My Rating: 5.5/10

I far preferred the Jodie Foster film Bugsy Malone, which I watched for the first time last year but never got around to reviewing. Seems to be a bit of a cult classic in the U.K. but barely even known in the U.S.

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The Kings Of Summer, Ain’t Them Bodies Saints & X+Y Movie Reviews

I figured it was time to catch up on reviewing the movies I’ve watched by doing another quickie review trio. All three of these films were quite good (although one of them was a little on the boring side…). Let’s discuss! πŸ™‚

The Kings Of Summer (2013)

Directed by Jordan Vogt-Roberts

Starring: Nick Robinson, MoisΓ©s Arias, Gabriel Basso, Alison Brie, Nick Offerman, Megan Mullally

Plot Synopsis: (via IMDB)
Three teenage friends, in the ultimate act of independence, decide to spend their summer building a house in the woods and living off the land.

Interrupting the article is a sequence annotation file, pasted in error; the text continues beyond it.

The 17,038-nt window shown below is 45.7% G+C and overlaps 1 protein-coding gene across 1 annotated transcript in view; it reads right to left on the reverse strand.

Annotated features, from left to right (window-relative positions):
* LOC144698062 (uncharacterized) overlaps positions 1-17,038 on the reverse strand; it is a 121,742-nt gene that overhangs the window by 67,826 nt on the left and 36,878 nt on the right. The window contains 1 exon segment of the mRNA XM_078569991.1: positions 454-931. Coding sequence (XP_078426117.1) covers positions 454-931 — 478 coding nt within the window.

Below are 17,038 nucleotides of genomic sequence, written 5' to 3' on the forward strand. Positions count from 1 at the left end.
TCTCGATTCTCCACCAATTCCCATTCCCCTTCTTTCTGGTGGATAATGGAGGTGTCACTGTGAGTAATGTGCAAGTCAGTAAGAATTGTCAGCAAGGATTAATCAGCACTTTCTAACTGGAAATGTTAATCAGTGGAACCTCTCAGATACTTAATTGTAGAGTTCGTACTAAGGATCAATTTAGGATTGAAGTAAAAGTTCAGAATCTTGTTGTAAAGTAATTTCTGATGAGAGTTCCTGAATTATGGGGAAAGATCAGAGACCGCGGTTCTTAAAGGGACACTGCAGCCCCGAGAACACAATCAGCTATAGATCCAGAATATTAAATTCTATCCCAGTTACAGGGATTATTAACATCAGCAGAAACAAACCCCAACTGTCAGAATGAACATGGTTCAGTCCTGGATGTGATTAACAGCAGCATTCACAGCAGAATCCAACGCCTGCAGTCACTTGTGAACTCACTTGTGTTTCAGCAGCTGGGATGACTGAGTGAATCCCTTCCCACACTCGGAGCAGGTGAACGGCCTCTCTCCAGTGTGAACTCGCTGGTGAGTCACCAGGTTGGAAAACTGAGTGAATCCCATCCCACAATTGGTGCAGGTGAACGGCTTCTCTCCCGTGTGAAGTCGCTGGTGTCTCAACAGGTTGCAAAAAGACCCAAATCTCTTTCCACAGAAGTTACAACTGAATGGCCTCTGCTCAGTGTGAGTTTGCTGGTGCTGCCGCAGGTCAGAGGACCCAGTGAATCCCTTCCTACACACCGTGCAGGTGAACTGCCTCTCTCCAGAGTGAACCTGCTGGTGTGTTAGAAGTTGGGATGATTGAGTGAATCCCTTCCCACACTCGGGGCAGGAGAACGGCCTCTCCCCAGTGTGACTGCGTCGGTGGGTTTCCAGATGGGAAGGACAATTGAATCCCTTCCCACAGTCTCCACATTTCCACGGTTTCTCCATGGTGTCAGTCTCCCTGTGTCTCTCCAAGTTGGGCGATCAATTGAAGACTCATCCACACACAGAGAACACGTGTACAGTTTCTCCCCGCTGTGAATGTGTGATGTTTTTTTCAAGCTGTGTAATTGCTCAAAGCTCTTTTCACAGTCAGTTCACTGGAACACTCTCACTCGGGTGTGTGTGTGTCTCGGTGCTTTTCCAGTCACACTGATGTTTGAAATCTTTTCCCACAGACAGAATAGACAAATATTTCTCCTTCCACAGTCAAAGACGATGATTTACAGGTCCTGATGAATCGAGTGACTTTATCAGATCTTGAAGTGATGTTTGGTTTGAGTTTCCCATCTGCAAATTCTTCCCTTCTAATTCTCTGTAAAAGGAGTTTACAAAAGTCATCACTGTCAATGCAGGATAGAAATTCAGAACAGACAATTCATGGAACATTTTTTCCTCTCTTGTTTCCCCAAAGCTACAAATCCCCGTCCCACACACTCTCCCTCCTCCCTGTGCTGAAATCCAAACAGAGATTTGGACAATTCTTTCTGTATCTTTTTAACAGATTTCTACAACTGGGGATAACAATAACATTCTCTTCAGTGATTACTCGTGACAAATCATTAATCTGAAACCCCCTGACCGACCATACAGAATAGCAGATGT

My Opinion:

I kept seeing movie bloggers on here compare The Kings Of Summer to Stand By Me and, since Stand By Me is one of the best movies EVER, I knew I had to watch it. Well, it’s certainly no Stand By Me (but what is??). However, it’s still a good modern day coming-of-age film and I can see some current young teenagers connecting to this one in the same way I connected to Stand By Me.

I have to say this was off to an excellent start when the the first song in the film was Thin Lizzy’s Cowboy Song. Yes! It was the perfect fit & had me all excited to keep watching this. But then I remembered that the film wasn’t set in the Seventies even though they were using an old song. Damn! You know what? I think this film would’ve been awesome if it had been set in 1976 or so. But maybe part of the point is that these boys choose to “live in the wild” and away from today’s modern conveniences, giving the film a somewhat timeless feel that’s pretty cool.